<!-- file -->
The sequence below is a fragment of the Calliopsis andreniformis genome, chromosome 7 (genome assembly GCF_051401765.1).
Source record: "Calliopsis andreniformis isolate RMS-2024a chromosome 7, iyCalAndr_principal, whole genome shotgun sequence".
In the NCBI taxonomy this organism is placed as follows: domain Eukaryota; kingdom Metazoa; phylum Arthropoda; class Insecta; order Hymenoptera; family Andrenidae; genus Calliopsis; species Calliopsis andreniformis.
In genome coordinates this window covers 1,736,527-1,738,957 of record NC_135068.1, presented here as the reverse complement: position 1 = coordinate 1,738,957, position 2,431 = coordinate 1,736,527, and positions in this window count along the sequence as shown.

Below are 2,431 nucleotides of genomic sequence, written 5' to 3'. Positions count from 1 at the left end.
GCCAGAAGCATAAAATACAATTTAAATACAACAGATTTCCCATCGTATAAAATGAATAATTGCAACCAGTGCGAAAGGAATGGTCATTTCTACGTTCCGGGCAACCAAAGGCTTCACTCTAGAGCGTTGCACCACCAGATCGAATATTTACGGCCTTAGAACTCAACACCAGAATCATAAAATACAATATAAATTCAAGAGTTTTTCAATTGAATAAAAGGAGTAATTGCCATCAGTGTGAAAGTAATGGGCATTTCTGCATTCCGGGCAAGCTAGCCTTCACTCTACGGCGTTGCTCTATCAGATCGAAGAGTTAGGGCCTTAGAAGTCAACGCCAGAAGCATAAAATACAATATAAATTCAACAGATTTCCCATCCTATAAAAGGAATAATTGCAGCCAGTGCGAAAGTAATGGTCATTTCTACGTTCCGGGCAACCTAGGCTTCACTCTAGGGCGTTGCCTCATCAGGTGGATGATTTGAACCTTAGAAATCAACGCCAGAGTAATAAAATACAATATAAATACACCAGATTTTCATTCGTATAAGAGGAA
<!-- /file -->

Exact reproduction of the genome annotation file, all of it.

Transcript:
The sequence below is a fragment of the Calliopsis andreniformis genome, chromosome 7 (genome assembly GCF_051401765.1).
Source record: "Calliopsis andreniformis isolate RMS-2024a chromosome 7, iyCalAndr_principal, whole genome shotgun sequence".
In the NCBI taxonomy this organism is placed as follows: domain Eukaryota; kingdom Metazoa; phylum Arthropoda; class Insecta; order Hymenoptera; family Andrenidae; genus Calliopsis; species Calliopsis andreniformis.
In genome coordinates this window covers 1,736,527-1,738,957 of record NC_135068.1, presented here as the reverse complement: position 1 = coordinate 1,738,957, position 2,431 = coordinate 1,736,527, and positions in this window count along the sequence as shown.

Below are 2,431 nucleotides of genomic sequence, written 5' to 3'. Positions count from 1 at the left end.
GCCAGAAGCATAAAATACAATTTAAATACAACAGATTTCCCATCGTATAAAATGAATAATTGCAACCAGTGCGAAAGGAATGGTCATTTCTACGTTCCGGGCAACCAAAGGCTTCACTCTAGAGCGTTGCACCACCAGATCGAATATTTACGGCCTTAGAACTCAACACCAGAATCATAAAATACAATATAAATTCAAGAGTTTTTCAATTGAATAAAAGGAGTAATTGCCATCAGTGTGAAAGTAATGGGCATTTCTGCATTCCGGGCAAGCTAGCCTTCACTCTACGGCGTTGCTCTATCAGATCGAAGAGTTAGGGCCTTAGAAGTCAACGCCAGAAGCATAAAATACAATATAAATTCAACAGATTTCCCATCCTATAAAAGGAATAATTGCAGCCAGTGCGAAAGTAATGGTCATTTCTACGTTCCGGGCAACCTAGGCTTCACTCTAGGGCGTTGCCTCATCAGGTGGATGATTTGAACCTTAGAAATCAACGCCAGAGTAATAAAATACAATATAAATACACCAGATTTTCATTCGTATAAGAGGAA